The Lord is the Great King of glory: come, let us adore him.
Year: B(I). Liturgical Colour: White.
The Transfiguration of the Lord
The Transfiguration of the Lord can sound embarrassingly magical. Jesus goes up onto a mountain and his clothes become dazzlingly white. Prophets appear and talk to him. And then it is all over and Jesus tells his disciples to say nothing.
We should hold on to the absurdity of the incident. There is simply no reason for all this to have happened. In particular, there is no reason to put it into a gospel – the evangelist makes no capital out of it, it is simply there.
And this is the strength of the Transfiguration as an historical incident. There is no reason for anyone to have invented it. It is not central to the Christian case. It is not used to win arguments. There is only one reason to put it into the Gospel, and that is because it happened. It is one of those cases of the evangelists writing things down without knowing why they were important, and their very puzzlement is what makes the story so convincing.
Why, then, did it happen? Surely so that we could see and understand that Jesus is at once one of the prophets and the one that was prophesied by them; and that he is God, and lives for all eternity in a blaze of dazzling and unapproachable light.
The true miracle of the Transfiguration is not the shining face or the white garments, but the fact that for the rest of the time Jesus hid his glory so well.
About the author of the Second Reading in today's Office of Readings:
Second Reading: Anastasius of Sinai
Anastasius a seventh-century Greek ecclesiastical writer, priest, monk, and the abbot of the great Monastery of Saint Catherine on Mount Sinai. Among his works are Questions and Responses, simple pieces of theological advice which offer a window onto the life of ordinary people of the time and bear witness to Christian life in the first stages of Muslim expansion. His Hexaemeron is a commentary on the Genesis narrative of the six days of creation.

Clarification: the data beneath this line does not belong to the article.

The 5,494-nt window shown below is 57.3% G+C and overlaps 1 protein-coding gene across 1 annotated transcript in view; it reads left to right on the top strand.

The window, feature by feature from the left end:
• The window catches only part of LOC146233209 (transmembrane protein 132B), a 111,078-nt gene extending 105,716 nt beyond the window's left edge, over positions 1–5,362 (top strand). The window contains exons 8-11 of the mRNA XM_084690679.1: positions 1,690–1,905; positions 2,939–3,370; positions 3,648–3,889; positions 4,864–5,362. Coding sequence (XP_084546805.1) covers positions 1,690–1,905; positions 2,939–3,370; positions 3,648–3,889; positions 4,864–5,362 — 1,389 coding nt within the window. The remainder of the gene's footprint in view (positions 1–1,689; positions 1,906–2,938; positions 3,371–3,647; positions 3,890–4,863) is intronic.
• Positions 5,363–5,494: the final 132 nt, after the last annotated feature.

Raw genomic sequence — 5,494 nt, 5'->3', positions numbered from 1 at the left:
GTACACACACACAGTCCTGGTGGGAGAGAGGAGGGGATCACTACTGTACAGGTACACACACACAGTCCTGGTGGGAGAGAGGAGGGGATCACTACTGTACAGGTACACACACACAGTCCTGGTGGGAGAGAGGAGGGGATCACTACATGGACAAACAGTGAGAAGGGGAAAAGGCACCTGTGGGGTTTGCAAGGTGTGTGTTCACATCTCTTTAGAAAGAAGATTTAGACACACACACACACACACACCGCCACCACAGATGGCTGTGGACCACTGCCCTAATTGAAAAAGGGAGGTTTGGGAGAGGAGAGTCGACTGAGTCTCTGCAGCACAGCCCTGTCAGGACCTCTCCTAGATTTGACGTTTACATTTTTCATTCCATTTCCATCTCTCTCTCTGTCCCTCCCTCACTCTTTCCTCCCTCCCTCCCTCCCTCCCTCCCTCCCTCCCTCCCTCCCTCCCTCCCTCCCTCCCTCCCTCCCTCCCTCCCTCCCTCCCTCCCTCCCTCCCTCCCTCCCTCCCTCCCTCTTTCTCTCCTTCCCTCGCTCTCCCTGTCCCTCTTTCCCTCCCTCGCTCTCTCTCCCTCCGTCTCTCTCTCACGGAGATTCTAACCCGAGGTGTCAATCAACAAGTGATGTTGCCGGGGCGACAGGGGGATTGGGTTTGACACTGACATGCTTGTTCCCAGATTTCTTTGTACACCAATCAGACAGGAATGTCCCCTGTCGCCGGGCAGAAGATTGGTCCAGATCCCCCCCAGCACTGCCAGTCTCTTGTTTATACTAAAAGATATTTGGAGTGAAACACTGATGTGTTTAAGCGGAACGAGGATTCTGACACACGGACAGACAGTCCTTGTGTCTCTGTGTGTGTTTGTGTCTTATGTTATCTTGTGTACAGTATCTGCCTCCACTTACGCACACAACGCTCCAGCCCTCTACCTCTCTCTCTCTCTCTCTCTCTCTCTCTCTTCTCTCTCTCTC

Liturgical colour: white
White is the colour of heaven. Liturgically, it is used to celebrate feasts of the Lord; Christmas and Easter, the great seasons of the Lord; and the saints. Not that you will always see white in church, because if something more splendid, such as gold, is available, that can and should be used instead. We are, after all, celebrating.
In the earliest centuries all vestments were white – the white of baptismal purity and of the robes worn by the armies of the redeemed in the Apocalypse, washed white in the blood of the Lamb. As the Church grew secure enough to be able to plan her liturgy, she began to use colour so that our sense of sight could deepen our experience of the mysteries of salvation, just as incense recruits our sense of smell and music that of hearing. Over the centuries various schemes of colour for feasts and seasons were worked out, and it is only as late as the 19th century that they were harmonized into their present form.
|Mid-morning reading (Terce)||Exodus 19:8-9 ©|
When Moses took the people’s reply back to the Lord, the Lord said to Moses, ‘I am coming to you in a dense cloud so that the people may hear when I speak to you and may trust you always.’
|Noon reading (Sext)||Exodus 33:9,11 ©|
When Moses went into the Tent, the pillar of cloud would come down and station itself at the entrance to the Tent and the Lord would speak with Moses. The Lord spoke with Moses face to face, as a man speaks with his friend.
|Afternoon reading (None)||2 Corinthians 3:18 ©|
With our unveiled faces reflecting like mirrors the brightness of the Lord, we all grow brighter and brighter as we are turned into the image that we reflect; this is the work of the Lord who is Spirit.